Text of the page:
HR 5069, the Cybersecurity Systems and Risks Reporting Act, was introduced last week in the House. It would modify Sarbanes-Oxley by adding cybersecurity reporting requirements that are missing in the current law. While there is a long road to follow between being introduced and being enacted, it might be smart to consider what the bill is saying.
Given the cybersecurity preparedness of many companies, both big and small, whether the bill passes this year or not, publicly traded companies should look at what is being proposed and begin the long journey to add cyber risk to their financial governance process.
Remembering that the bill language could change significantly before it is passed into law – if it makes it that far, what does the bill say. Here are a few details.
- The definition of audit is changed by adding information systems to financial statements; i.e. auditing information systems and financial statements.
- Audit committees would responsible for reviewing financial and cybersecurity systems reporting processes.
- The definition of professional standards would be modified to add cybersecurity systems standards and practices.
- In addition to modifying the above definitions, three new terms are defined – information system, cybersecurity system and cybersecurity risk.
- Information systems means a set of activities involving people, processes, data or technology which enable the user to obtain, generate, use and communicate information. Those are not the exact words, but it is a very broad definition.
- The bill adds responsibility for information systems to the existing responsibility for financial reports and adds a requirement for principal cybersecurity systems officer.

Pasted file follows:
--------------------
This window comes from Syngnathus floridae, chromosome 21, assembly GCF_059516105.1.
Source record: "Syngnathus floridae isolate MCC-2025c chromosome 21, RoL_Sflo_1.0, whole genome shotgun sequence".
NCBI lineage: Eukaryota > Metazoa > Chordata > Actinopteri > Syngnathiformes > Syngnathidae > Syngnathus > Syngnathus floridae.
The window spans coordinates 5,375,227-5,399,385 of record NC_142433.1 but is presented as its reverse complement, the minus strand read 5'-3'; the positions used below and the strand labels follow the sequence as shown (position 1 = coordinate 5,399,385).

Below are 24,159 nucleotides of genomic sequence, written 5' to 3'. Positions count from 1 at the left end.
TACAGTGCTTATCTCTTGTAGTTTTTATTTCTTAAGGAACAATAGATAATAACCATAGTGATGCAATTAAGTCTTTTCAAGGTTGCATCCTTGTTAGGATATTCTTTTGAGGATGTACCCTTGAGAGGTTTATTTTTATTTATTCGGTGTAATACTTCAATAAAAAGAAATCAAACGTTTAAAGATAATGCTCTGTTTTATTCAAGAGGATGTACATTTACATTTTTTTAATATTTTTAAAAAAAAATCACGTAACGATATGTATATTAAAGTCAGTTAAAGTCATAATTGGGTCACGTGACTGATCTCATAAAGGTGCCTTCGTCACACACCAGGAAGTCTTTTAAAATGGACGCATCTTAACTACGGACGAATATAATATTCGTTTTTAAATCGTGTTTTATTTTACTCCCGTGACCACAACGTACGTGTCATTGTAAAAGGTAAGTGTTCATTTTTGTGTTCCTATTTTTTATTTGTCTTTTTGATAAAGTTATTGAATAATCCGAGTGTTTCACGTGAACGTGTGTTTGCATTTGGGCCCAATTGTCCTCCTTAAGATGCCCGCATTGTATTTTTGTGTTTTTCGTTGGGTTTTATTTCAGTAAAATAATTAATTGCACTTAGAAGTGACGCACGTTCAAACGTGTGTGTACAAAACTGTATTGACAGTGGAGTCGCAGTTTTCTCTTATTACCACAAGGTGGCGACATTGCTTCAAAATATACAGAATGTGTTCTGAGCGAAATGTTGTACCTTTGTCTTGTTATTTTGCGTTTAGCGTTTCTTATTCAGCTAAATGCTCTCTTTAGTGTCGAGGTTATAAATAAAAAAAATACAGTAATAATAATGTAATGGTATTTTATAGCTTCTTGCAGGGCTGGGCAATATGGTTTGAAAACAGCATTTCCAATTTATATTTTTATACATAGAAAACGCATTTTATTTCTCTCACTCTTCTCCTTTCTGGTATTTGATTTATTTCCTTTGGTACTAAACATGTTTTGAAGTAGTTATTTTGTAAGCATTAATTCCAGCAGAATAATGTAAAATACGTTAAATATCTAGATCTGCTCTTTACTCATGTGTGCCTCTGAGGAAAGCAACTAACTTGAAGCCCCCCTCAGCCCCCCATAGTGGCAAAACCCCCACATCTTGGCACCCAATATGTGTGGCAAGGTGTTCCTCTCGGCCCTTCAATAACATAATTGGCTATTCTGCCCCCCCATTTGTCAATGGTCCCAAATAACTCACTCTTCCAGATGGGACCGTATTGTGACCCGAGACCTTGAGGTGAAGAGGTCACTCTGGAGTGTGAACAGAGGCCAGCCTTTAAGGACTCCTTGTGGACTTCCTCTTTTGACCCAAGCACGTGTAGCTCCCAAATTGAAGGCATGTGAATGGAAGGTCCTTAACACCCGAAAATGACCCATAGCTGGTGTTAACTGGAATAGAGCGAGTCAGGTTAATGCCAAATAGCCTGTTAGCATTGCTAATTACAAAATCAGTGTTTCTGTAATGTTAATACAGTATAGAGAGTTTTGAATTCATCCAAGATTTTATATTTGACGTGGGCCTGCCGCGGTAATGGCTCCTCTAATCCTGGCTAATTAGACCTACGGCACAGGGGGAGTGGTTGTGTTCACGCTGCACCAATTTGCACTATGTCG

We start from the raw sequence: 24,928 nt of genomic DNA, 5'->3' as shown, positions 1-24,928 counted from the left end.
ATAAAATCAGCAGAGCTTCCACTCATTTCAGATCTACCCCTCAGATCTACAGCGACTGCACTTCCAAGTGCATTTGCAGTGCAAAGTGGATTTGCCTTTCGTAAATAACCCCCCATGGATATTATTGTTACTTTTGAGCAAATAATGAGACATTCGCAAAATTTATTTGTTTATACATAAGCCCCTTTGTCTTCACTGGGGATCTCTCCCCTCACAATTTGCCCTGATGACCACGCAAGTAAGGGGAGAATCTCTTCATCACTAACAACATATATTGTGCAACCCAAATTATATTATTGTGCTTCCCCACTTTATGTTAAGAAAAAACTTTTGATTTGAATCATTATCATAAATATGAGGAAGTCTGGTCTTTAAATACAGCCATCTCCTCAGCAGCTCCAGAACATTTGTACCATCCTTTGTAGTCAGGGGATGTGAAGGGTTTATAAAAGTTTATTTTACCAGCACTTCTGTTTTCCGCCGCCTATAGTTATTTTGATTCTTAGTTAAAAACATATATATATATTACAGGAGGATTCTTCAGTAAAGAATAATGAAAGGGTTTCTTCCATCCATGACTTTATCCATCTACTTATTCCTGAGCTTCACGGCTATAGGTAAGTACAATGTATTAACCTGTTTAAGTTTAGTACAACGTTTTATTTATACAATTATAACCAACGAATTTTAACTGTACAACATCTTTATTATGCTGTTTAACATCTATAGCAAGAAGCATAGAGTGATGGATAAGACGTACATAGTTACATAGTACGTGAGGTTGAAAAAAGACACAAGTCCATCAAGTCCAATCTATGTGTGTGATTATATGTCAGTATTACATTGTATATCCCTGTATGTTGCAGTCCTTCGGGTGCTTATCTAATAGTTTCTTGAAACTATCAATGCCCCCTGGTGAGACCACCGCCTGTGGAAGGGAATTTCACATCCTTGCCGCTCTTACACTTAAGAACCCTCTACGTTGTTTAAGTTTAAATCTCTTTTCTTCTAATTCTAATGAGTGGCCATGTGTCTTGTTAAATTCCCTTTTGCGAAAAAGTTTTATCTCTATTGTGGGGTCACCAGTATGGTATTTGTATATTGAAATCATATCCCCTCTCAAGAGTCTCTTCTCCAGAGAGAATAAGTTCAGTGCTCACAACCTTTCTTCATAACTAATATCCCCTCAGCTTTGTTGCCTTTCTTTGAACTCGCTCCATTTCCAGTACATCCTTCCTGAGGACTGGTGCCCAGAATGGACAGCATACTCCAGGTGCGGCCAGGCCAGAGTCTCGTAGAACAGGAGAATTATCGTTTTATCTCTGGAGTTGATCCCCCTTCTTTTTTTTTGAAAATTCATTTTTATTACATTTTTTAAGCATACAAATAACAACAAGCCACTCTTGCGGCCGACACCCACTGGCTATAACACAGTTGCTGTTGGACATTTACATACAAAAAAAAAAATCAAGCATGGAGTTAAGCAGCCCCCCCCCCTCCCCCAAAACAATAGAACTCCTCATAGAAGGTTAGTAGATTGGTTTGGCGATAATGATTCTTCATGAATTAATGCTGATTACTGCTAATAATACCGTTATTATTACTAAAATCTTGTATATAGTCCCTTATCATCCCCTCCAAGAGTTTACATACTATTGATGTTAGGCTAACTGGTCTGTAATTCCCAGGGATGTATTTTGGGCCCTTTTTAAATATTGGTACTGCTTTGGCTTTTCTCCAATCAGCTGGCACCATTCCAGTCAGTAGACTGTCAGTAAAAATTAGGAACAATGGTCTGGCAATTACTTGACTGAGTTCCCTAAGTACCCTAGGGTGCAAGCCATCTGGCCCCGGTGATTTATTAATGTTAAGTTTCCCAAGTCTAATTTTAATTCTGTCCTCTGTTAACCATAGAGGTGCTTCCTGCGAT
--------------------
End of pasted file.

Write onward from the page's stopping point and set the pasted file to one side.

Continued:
- The bill adds assessment of information systems controls to other internal controls saying adequate internal control and cybersecurity systems structures and procedures for financial and information systems reporting.
- Finally, the bill requires the disclosure of cybersecurity systems experts on the audit committee and requires the SEC to define that term.
There are some oddities in this bill. For example, why do we only care about the cybersecurity of systems for financial reporting, other than that is where SOX’s main focus is.
Whether the government could get enough qualified people to oversee such a program is questionable.
And, finally, whether Congress has the will to pass a major extension to SOX in an election year is unknown.
Still, remember how CISA finally got passed. At the last minute, it was inserted into a must pass spending bill. Congress is well known for sticking unrelated stuff that they want to happen into bills that are either popular or must be passed.
What this bill is saying is that the Board and company management needs to be held accountable for managing cyber risk just like they are responsible for managing the rest of financial risk.
I would go even further to say that cyber risk is just a form of cyber risk and should be part of the financial audit process. Just ask Target or Sony if a cyber breach has significant impact to the financial statement.
Whether this bill passes or not, I think that it is time for businesses to start treating cyber risk like the financial risk that it is, whether the government tells them that they have to or not.
Information for this post came from Chemical Facility Security News.